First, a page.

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Markets & Investment News South Africa

Economists expect Sarb to cut the repo rate in November

South Africa's Reserve Bank will probably wait until November before it cuts its repo rate as economists continue to roll back their expectations when policy easing kicks off in response to slowing inflation, a poll by Reuters has found.
Source: Reuters.
Source: Reuters.

The poll was taken before the African National Congress (ANC) and Democratic Alliance (DA), agreed on Friday, 14 June 2024 to work together in a new government of national unity, a step change after 30 years of ANC rule.

In previous surveys, economists thought rates would be cut sooner, with last month's poll predicting a cut in the third quarter. However, the median forecast in the 6 to 13 June poll suggested the central bank will keep the repo rate unchanged at 8.25% at its July and September meetings and cut in November.

Eight of 20 economists forecast a quarter-point cut in November, seven predicted a 50-basis-point move, two saw a 75-basis-point cut, while three expected no change.

Annabel Bishop, chief economist at Investec, said that while the Monetary Policy Committee (MPC) did not necessarily follow the US Federal Reserve's policy path, it did have some impact.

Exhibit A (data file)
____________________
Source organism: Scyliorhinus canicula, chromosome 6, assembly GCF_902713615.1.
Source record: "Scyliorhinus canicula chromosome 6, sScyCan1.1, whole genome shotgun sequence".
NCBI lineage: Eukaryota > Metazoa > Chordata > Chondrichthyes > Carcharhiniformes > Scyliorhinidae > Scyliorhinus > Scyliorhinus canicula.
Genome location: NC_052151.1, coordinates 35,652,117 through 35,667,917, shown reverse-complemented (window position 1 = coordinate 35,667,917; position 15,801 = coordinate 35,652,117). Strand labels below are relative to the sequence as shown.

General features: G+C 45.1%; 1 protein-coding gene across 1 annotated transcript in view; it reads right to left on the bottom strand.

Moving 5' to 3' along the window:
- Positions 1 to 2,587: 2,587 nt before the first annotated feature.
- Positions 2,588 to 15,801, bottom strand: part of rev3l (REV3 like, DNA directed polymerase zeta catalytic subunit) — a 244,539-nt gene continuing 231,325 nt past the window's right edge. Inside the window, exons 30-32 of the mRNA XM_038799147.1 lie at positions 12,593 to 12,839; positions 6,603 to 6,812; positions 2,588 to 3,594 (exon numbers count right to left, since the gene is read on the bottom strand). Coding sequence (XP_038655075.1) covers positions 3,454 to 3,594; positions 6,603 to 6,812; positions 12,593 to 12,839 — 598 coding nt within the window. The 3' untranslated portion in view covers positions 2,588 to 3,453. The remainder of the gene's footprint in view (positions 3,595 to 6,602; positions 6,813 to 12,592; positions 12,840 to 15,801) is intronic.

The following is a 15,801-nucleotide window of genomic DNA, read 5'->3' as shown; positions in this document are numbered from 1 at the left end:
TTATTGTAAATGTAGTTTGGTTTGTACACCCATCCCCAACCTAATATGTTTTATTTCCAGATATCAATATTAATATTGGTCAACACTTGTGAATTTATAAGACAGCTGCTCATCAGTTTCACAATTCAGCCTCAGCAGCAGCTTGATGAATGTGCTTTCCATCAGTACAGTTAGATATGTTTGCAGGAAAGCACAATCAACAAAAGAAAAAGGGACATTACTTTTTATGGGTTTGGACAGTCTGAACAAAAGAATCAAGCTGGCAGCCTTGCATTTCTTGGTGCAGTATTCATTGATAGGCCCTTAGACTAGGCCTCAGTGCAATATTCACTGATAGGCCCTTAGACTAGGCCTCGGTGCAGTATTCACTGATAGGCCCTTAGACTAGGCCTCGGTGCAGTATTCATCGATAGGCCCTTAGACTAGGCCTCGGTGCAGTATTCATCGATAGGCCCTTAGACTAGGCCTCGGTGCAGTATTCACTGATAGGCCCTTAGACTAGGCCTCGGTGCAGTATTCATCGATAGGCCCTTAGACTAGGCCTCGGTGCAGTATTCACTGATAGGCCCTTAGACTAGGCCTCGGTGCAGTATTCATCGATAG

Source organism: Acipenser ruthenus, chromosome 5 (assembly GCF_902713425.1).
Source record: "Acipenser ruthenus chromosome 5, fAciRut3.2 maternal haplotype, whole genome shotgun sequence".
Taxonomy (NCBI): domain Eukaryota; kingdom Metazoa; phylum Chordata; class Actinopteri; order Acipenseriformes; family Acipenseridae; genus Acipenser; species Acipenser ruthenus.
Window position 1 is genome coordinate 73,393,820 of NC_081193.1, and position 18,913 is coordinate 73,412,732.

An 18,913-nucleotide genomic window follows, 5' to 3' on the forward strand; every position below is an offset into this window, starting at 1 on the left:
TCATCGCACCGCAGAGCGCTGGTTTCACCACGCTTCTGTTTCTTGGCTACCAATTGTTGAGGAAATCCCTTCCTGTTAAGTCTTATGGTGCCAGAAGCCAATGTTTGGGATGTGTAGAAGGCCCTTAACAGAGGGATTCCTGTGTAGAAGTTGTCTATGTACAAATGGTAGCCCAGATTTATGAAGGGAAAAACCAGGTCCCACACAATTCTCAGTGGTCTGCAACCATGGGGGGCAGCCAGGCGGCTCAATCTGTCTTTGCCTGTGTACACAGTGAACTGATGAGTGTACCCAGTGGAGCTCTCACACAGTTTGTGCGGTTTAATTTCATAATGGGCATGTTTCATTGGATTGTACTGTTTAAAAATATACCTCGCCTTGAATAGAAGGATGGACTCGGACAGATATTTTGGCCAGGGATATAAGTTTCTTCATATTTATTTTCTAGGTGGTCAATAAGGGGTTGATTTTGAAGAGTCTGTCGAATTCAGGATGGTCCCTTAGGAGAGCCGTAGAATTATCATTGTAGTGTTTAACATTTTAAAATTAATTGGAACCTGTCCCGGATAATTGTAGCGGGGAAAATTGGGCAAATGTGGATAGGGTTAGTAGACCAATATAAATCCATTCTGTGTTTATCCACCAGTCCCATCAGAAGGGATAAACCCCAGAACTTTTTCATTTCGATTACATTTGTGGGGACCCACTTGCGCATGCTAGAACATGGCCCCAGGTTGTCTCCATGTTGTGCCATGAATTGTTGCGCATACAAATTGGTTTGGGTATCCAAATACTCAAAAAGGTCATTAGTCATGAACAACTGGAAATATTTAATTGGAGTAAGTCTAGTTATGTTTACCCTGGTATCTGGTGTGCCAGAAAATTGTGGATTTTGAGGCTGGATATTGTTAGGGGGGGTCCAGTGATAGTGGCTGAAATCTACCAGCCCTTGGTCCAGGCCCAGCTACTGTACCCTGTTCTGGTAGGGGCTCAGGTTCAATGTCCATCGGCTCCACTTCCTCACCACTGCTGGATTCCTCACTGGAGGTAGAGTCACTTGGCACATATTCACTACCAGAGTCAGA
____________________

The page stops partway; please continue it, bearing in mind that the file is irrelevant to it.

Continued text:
Impact on emerging markets

The Fed kept rates unchanged last week and pushed out the start of rate cuts for the world's biggest economy to perhaps as late as December. It holds its next meeting on Wednesday, 31 July 2024, with no move expected then.

The Fed's actions tend to affect smaller emerging market nations, such as South Africa, by influencing capital flows in and out of those markets.

Inflation in South Africa is expected to continue moderating in coming months, averaging 5.0% this year, 4.6% next year and 4.5% in 2026. Economists expect the economy to grow 1.0% this year, 1.5% in 2025 and 1.8% in 2026, the same as in last month's poll.

"We continue to expect 1.0% GDP growth this year driven by less severe power outages (shortages) and lower inflation," Gina Schoeman, economist at Citi said in a note.

State power utility Eskom has said it would probably be able to limit rolling power cuts over the winter months as the outlook for its power stations has improved.

While Schoeman noted reforms in the energy sector, she said further improvements were needed in the freight logistics sector that were limiting the economy's growth potential at 2%.

Source: Reuters

Reuters, the news and media division of Thomson Reuters, is the world's largest multimedia news provider, reaching billions of people worldwide every day.

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